8 DAWN: Second Line

2019 #11, 2013 #24

DAWN (née Richards) is quietly becoming one of the world’s most astonishingly unique, progressive and essential artists. Well, I say ‘quietly’, there is absolutely nothing ‘quiet’ about her sixth studio album. It’s an extravagant, extraverted, shameless parade of confidence. Continuing the dissection and celebration of what New Orleans means to her that began on the (already fucking amazing. Already fucking. It fucks. That album fuuuuuucks. This one might even fuck harder. I have been violently pegged by this album for eight months now) 2019 album ‘New Breed’.

But ‘Second Line’ expands its focus far past the Louisiana city, aiming to use its Afrofuturism to comment on wider instances of black people migrating across state lines and why they ever felt moved to do so. Even when the lyrics or the spoken word montages from DAWN’s mother don’t explicitly make the statement, DAWN’s incredible amalgamation of seemingly every black musical culture of the last 500 years – jazz, obviously, but DAWN also ensures that you’d be able to consider her but never box her in as an artist performing funk, R&B, soul, hip-hop, blues or even grime – is still a pronounced statement on both the artist’s continued existence despite so many barriers, and also to the communities that were able to inspire that. There’s a lot going on here! Which is one of the reasons I love it!!

SO WON’T YOU CLICK LIKE ME?

Necessary Evil 2019 (16-11)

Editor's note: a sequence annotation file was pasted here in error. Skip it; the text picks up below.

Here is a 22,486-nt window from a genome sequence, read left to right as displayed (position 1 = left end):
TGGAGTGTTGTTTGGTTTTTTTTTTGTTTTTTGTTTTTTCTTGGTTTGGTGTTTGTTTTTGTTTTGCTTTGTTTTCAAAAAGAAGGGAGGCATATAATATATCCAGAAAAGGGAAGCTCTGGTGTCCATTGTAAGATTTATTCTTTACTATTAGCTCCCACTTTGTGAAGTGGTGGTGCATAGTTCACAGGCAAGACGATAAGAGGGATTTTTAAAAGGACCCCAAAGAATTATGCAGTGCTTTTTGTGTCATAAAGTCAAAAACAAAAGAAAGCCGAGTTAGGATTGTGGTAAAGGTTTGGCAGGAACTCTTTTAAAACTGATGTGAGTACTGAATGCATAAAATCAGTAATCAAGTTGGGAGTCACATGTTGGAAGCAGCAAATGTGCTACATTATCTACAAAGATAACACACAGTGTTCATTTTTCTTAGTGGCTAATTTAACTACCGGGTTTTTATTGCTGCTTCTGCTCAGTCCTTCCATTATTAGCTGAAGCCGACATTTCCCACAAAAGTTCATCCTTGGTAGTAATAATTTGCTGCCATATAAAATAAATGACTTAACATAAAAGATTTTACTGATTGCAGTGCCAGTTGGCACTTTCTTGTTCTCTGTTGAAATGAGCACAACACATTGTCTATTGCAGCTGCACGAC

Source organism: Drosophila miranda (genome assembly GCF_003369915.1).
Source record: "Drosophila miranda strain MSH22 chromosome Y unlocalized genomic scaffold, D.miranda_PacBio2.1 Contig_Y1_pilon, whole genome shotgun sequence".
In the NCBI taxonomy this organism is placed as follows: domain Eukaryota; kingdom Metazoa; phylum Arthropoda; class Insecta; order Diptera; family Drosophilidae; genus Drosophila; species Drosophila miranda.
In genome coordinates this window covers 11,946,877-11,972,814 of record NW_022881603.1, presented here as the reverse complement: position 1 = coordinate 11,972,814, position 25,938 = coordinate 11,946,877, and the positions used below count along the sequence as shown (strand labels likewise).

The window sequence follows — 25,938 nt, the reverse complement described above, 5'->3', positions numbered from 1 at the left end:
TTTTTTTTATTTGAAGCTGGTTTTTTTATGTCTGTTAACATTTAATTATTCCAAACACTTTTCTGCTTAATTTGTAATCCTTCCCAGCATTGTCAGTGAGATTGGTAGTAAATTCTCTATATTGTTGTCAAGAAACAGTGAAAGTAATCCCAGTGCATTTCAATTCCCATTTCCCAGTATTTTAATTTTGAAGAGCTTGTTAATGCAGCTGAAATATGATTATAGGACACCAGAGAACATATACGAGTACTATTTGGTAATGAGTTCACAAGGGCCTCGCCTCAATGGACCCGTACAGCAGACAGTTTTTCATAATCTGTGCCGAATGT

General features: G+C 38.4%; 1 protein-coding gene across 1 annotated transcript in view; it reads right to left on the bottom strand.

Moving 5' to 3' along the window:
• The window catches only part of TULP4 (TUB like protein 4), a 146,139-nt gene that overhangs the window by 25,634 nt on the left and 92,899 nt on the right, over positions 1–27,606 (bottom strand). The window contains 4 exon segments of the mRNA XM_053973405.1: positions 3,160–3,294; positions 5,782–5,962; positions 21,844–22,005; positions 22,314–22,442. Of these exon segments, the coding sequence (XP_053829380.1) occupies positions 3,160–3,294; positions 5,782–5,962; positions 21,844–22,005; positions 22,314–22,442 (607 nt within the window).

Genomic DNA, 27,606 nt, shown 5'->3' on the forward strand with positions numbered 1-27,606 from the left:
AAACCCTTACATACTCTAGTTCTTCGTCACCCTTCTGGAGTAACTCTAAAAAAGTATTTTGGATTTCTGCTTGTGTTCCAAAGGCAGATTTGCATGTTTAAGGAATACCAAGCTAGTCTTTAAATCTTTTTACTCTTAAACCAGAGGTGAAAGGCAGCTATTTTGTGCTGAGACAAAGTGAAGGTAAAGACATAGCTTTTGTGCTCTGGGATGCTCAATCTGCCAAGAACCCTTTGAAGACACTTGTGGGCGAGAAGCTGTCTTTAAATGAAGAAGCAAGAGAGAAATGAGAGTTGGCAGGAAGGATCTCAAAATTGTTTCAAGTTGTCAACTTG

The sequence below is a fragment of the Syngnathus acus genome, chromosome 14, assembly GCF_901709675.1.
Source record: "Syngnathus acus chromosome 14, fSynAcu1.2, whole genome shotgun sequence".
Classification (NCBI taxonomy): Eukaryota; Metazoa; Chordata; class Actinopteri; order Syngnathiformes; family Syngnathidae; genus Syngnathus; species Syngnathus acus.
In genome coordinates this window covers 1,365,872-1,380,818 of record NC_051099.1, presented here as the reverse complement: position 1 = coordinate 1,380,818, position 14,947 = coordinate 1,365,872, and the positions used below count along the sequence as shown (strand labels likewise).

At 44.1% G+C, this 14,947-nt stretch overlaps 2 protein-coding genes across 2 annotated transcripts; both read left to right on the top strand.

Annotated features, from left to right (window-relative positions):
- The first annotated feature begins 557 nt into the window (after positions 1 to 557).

Boooooooooooooooooooooooooo-yar!! This will actually take us up to the top ten! And it’s not even Christmas yet!! Just to be clear, you should all be very impressed.

16 Pickle Darling: Bigness

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Just… gorgeous. ‘Bigness’ seems almost like it was intended as something of a wry, ironic name, as Mr Darling deals in ostensibly small scale music. His songs can initially seem so slight, polite, inoffensive and casual, all linked with a voice so hesitant and unassuming that it’s the volume and urgency that a fruit fly might adopt if it wanted to get the waiter’s attention at Costa Coffee to inquire as to what was taken its Hazelnut Praline & Cream Latte so long but didn’t want to make too much fuss. The tags that the album is identified with on Bandcamp are alternative; bedroom pop; christchurch; new zealand; pop; indie; indie pop; Christchurch, which tells you one thing… Well no, it firsts lets you know that Pickle Darling is from Christchurch, New Zealand, as he’s so keen for you to realise that that he states it twice, but the second thing that the tags tell you is that ‘Bigness’ is a bit of a cheery, unassuming and- in the words of Helltown– ‘bedroom bullshit‘ kind of record. It’ll be fine. It’ll be cheery, a little bit twee but well meaningfully pleasant. Most of all though, it’ll be small.

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Continue reading “Necessary Evil 2019 (16-11)”